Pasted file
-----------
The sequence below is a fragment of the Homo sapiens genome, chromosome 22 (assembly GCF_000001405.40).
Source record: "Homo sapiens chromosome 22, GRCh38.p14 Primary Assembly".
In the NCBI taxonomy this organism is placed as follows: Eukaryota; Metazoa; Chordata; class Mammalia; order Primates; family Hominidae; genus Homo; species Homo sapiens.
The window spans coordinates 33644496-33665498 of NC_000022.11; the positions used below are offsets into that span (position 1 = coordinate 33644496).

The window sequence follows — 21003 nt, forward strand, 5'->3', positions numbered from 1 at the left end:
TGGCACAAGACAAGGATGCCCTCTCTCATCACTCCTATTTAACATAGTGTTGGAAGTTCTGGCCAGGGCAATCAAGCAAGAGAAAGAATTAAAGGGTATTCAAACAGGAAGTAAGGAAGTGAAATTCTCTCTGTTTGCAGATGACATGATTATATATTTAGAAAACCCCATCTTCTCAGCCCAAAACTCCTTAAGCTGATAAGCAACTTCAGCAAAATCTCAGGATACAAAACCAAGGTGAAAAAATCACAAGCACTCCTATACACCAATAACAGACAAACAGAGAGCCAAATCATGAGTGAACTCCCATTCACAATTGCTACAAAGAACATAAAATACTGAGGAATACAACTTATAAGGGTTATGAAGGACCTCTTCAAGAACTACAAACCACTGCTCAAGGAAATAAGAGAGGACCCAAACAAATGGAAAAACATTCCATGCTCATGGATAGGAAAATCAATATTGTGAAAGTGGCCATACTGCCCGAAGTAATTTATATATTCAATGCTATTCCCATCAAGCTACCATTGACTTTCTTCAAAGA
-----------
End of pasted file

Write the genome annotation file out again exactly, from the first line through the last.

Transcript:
The sequence below is a fragment of the Homo sapiens genome, chromosome 22 (assembly GCF_000001405.40).
Source record: "Homo sapiens chromosome 22, GRCh38.p14 Primary Assembly".
In the NCBI taxonomy this organism is placed as follows: Eukaryota; Metazoa; Chordata; class Mammalia; order Primates; family Hominidae; genus Homo; species Homo sapiens.
The window spans coordinates 33644496-33665498 of NC_000022.11; the positions used below are offsets into that span (position 1 = coordinate 33644496).

The window sequence follows — 21003 nt, forward strand, 5'->3', positions numbered from 1 at the left end:
TGGCACAAGACAAGGATGCCCTCTCTCATCACTCCTATTTAACATAGTGTTGGAAGTTCTGGCCAGGGCAATCAAGCAAGAGAAAGAATTAAAGGGTATTCAAACAGGAAGTAAGGAAGTGAAATTCTCTCTGTTTGCAGATGACATGATTATATATTTAGAAAACCCCATCTTCTCAGCCCAAAACTCCTTAAGCTGATAAGCAACTTCAGCAAAATCTCAGGATACAAAACCAAGGTGAAAAAATCACAAGCACTCCTATACACCAATAACAGACAAACAGAGAGCCAAATCATGAGTGAACTCCCATTCACAATTGCTACAAAGAACATAAAATACTGAGGAATACAACTTATAAGGGTTATGAAGGACCTCTTCAAGAACTACAAACCACTGCTCAAGGAAATAAGAGAGGACCCAAACAAATGGAAAAACATTCCATGCTCATGGATAGGAAAATCAATATTGTGAAAGTGGCCATACTGCCCGAAGTAATTTATATATTCAATGCTATTCCCATCAAGCTACCATTGACTTTCTTCAAAGA